Photos of the New Orleans Saints OTA on June 4, 2015. Photos by Alex Restrepo (New Orleans Saints photos)
Seantavious Jones and Brandon Coleman are not twins.
But inextricably linked due to size, circumstance and opportunity? The New Orleans Saints receivers absolutely are that, which makes it virtually impossible right now to not consider the two a matching set.
Each is an imposing target, Jones at 6 feet 3 and 200 pounds, Coleman at 6-6, 225. Both are 22-year-olds who entered the league last season as undrafted rookies – Jones from Valdosta (Ga.) State and Coleman from Rutgers – and spent most of the year on the Saints' practice squad before earning a late-season signing to the active roster, Jones on Dec. 11 and Coleman on Dec. 26.
And each has a chance to earn a position on the opening week, 53-man roster this year, a spot in the receiver rotation and to make an impact on the field.
The Saints' two leading receivers from 2014 – tight end Jimmy Graham (85 catches for 889 yards and 10 touchdowns) and receiver Kenny Stills (63-931-3) – were traded to Seattle and Miami, respectively, this offseason. And mainstay Robert Meachem, an eight-year veteran, currently isn't with the team.
For Jones and Coleman, the door is open. The opportunity is there to storm through it, or to watch others burst in ahead of them.
"It's not a 'golden opportunity,' it's just an opportunity," Coleman said last week. "I've had opportunities before, in high school and college and at this level. So I've just got to take advantage of it, simple as that."
"I really do (feel I have a chance to get into the rotation)," Jones said. "I'm just trying to take advantage of every opportunity so I can make the 53-man roster and help this organization any way I can.
"Cole is my guy. We work together, we do everything together. He and I are trying to make this roster together."
The best way to do that is to continue becoming the receivers that Saints envisioned when the franchise signed them as undrafted rookies. And the proof of them being on that track is the fact that New Orleans, when given the opportunities, didn't select a receiver in this year's draft.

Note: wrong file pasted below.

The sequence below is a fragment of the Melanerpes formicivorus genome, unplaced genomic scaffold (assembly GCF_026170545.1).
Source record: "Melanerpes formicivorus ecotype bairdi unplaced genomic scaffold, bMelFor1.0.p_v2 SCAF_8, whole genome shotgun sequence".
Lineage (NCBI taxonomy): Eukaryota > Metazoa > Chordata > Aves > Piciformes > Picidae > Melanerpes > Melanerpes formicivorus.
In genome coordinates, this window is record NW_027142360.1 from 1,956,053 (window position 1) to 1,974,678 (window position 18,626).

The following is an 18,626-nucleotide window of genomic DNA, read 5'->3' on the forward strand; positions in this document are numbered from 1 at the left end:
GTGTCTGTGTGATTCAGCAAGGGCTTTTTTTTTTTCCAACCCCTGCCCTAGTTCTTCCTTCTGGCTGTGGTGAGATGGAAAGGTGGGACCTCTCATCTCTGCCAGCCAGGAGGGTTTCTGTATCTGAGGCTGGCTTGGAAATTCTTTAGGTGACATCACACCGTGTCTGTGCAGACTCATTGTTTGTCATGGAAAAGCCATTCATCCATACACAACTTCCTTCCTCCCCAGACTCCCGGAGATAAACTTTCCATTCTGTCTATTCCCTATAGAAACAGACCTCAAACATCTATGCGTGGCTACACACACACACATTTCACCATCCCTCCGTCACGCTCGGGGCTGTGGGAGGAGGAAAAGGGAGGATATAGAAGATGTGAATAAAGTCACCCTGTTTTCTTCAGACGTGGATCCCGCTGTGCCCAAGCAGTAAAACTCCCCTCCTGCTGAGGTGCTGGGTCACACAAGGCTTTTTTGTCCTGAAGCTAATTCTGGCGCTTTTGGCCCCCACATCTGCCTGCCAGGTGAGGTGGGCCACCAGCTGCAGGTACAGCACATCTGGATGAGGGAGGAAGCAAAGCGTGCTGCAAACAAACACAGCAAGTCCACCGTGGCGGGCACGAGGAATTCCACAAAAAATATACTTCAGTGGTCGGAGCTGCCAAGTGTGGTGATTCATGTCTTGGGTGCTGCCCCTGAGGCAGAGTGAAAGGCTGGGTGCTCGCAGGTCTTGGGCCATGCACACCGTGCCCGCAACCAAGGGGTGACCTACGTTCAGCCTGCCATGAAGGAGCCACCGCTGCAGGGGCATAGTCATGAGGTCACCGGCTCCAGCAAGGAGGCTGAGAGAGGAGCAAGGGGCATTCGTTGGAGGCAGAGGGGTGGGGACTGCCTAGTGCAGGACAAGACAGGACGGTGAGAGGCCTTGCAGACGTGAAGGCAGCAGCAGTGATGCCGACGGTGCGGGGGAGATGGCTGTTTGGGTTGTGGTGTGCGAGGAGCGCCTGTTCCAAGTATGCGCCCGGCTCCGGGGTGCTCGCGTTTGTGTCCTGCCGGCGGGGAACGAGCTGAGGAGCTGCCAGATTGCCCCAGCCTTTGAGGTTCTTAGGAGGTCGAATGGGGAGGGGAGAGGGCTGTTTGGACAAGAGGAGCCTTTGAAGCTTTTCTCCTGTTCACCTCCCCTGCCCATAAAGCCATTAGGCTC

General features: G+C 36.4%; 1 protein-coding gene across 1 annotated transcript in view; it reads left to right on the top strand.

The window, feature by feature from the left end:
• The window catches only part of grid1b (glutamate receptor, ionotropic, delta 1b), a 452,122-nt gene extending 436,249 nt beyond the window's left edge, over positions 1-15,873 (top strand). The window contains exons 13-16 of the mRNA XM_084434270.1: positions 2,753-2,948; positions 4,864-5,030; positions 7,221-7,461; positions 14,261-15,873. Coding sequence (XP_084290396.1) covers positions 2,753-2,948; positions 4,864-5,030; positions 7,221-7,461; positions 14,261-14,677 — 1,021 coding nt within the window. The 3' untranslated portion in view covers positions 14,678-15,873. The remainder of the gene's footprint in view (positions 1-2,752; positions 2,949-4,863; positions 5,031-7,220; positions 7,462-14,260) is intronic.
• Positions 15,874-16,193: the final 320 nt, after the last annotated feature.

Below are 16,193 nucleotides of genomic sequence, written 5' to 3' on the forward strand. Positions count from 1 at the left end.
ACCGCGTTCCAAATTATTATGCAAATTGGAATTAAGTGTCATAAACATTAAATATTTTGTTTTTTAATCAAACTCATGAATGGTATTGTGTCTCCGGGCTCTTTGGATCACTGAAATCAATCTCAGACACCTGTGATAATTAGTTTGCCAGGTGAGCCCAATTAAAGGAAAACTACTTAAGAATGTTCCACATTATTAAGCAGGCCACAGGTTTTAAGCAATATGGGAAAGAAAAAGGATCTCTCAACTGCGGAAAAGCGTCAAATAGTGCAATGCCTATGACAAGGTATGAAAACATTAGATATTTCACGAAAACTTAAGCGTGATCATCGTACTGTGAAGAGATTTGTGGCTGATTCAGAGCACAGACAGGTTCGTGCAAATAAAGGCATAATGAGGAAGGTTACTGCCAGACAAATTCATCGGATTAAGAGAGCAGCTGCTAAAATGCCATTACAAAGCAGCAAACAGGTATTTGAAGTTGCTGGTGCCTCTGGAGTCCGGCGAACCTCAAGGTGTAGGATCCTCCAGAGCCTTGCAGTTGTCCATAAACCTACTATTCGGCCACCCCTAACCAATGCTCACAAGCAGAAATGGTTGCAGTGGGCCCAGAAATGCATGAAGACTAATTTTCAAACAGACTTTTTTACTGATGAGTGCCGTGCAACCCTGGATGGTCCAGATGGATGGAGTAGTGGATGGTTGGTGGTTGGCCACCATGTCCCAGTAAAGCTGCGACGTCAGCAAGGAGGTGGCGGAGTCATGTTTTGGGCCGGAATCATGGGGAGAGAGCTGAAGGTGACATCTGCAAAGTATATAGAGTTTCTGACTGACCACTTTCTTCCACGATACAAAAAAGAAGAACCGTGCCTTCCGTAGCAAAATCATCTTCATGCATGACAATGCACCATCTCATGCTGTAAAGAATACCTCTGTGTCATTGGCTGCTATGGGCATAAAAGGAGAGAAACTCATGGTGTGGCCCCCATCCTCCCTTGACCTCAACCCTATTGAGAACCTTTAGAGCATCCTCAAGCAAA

Instead, the Saints partially leaned on the improvement of Jones and Coleman as a reason to not spend a pick on a receiver.
And so far, the team hasn't seen a reason to regret its decision.
"We had a chance to see a lot of it last year and I mentioned that heading into this offseason, (and) those guys have worked hard in the offseason," Coach Sean Payton said last week. "They are two of the guys competing for spots out here and obviously both of them are big targets, but we have some good depth and good competition at that position.
"They are in their second year. They were two guys that obviously made an impression on us on the practice squad last year. They have had a good offseason with the (on-field) workouts and (in) the weight room.
"The first thing we evaluate is does the player know what to do, and those guys in their second year are getting aligned quicker. If you know what to do it's a lot easier, or you have a lot better chance of doing it than if you're struggling getting out of the huddle and understanding what route you have. They're playing with a knowledge of the offense and I think you can see that a little bit in their play."
Granted, the play to which Payton references is in practice and OTAs. But in the portion of the workouts that are viewable by media, Jones and Coleman have displayed an impressive catch radius – passes don't have to be perfect, each has the wingspan to go up and over defensive backs – and the ability to separate after the catch.
The yearlong exposure to the playbook has given each a comfort zone, allowing them to play freer and faster.
"It's like a boost from 0 to 100," Jones said. "It happened fast. I have a better understanding of the game, of the offense, just being able to play faster, just making me a better receiver."
Said safety Kenny Vaccaro: "Seantavious Jones and Coleman are doing a great job. They've made a lot of progress since last season. They're making great catches, finishing the play – I like that. They're going to be good for us.
"That's going to happen from Year 1 to 2 – they came in as undrafted guys, kind of learning the game and learning the offense. Once you get comfortable, you can make those types of plays because they've got that ability."
The potential easily was identifiable. The nurturing of it has helped create a pair of players the Saints believe are ready to produce.
"They like where I ended the season and they wanted me to get a little bit stronger, a little more flexible, and just keep studying," Coleman said.
"It's a lot of opportunity out there, plays to be made, so I do think I can step in and fill that gap."
If so, they'll be the latest in a line of Saints players who fall into the we-don't-care-where-they-come-from mantra that the coaching staff adheres to.
"It's very difficult, because people really don't expect you to make the plays that others can, because you came from a smaller school or you're undrafted," Jones said. "But you just have to come out and show them different."